A train robber by the name of Big Nose George met his grizzly fate after a failed train robbery. He and his gang were thwarted by police and went on the run. When two officers tracked them down, the gang shot and dismembered their bodies. This crime put a lot of people up in arms and there was a thirst to capture them for good.
Big Nose George was the second of the gang members to go down. He was captured in Miles City, Montana in July of 1880 after he was boasting about the crimes he committed while hanging out in a bar. He was tried, found guilty, and sentenced to hang on April 2, 1881, in Rawlins, Wyoming. On March 22, he tried to escape but failed. A mob of over two hundred angry townfolk watched as George Parrott was strung up and hanged.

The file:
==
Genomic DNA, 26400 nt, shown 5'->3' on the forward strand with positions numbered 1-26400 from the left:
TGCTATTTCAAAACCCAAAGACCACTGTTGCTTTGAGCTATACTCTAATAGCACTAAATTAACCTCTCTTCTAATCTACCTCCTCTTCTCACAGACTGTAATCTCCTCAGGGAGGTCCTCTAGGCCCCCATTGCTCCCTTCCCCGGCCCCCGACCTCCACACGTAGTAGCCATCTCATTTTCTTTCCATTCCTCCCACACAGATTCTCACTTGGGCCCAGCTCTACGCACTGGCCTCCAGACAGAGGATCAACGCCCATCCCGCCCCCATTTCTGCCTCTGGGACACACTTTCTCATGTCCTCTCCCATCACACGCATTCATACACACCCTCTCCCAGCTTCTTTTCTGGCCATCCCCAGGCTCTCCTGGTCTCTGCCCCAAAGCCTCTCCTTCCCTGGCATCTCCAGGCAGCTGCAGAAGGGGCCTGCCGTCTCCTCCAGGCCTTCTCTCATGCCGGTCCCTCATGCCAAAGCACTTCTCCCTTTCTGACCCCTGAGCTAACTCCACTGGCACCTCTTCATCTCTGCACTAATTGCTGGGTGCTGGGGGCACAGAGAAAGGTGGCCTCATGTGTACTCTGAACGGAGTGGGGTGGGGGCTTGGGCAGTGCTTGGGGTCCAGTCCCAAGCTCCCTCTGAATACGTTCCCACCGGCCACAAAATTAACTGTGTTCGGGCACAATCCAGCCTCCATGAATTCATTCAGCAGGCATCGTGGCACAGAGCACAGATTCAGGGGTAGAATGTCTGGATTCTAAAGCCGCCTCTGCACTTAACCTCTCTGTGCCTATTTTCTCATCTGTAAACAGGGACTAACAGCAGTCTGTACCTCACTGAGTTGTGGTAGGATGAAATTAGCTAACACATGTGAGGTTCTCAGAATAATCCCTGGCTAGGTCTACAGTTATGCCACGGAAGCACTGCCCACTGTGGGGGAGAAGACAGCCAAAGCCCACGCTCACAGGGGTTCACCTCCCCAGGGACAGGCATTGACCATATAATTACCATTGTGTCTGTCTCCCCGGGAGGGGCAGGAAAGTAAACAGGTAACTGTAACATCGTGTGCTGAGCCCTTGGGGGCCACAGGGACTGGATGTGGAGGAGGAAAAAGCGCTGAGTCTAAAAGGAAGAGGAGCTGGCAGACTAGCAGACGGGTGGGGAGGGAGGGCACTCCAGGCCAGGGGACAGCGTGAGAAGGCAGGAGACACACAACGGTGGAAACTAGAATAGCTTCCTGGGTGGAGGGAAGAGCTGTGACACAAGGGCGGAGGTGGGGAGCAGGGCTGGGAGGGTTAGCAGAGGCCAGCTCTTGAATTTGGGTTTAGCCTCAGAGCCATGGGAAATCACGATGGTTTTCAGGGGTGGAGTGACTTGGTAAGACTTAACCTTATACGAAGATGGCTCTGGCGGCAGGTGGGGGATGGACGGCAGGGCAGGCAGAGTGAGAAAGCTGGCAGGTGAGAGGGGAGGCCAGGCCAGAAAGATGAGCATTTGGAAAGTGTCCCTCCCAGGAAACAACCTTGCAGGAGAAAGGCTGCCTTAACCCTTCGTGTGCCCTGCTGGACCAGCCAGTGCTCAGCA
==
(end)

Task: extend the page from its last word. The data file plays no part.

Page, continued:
George had no family to claim his body, so it went to Doctor John Osborn. Osborn had a criminally insane wife, so he wanted to study an actual criminal's brain to see if there was any way he could help her. After crudely examining George's body and brain, he found no stark differences between his brain and a normal one.
The experiments didn't stop there. He made a death mask of George's face. He also removed the skin from George’s chest and thighs, which he sent off with instructions to make a medicine bag and a pair of shoes. The medicine bag has never been uncovered, but the shoes made its way through history.
Osborn went on to become the first Democratic governor of Wyoming. He even worse his "special shoes" at his inaugural ball in 1893. He later became the Assistant Secretary of State under President Wilson.
Big Nose George’s death mask, skull, and the shoes made of his skin are safely kept at the Carbon County Museum in Rawlins, Wyoming, along with other artifacts. His skull cap resides at the Union Pacific Museum in Council Bluffs, Iowa. The whereabouts of the rest of his remains is still a mystery.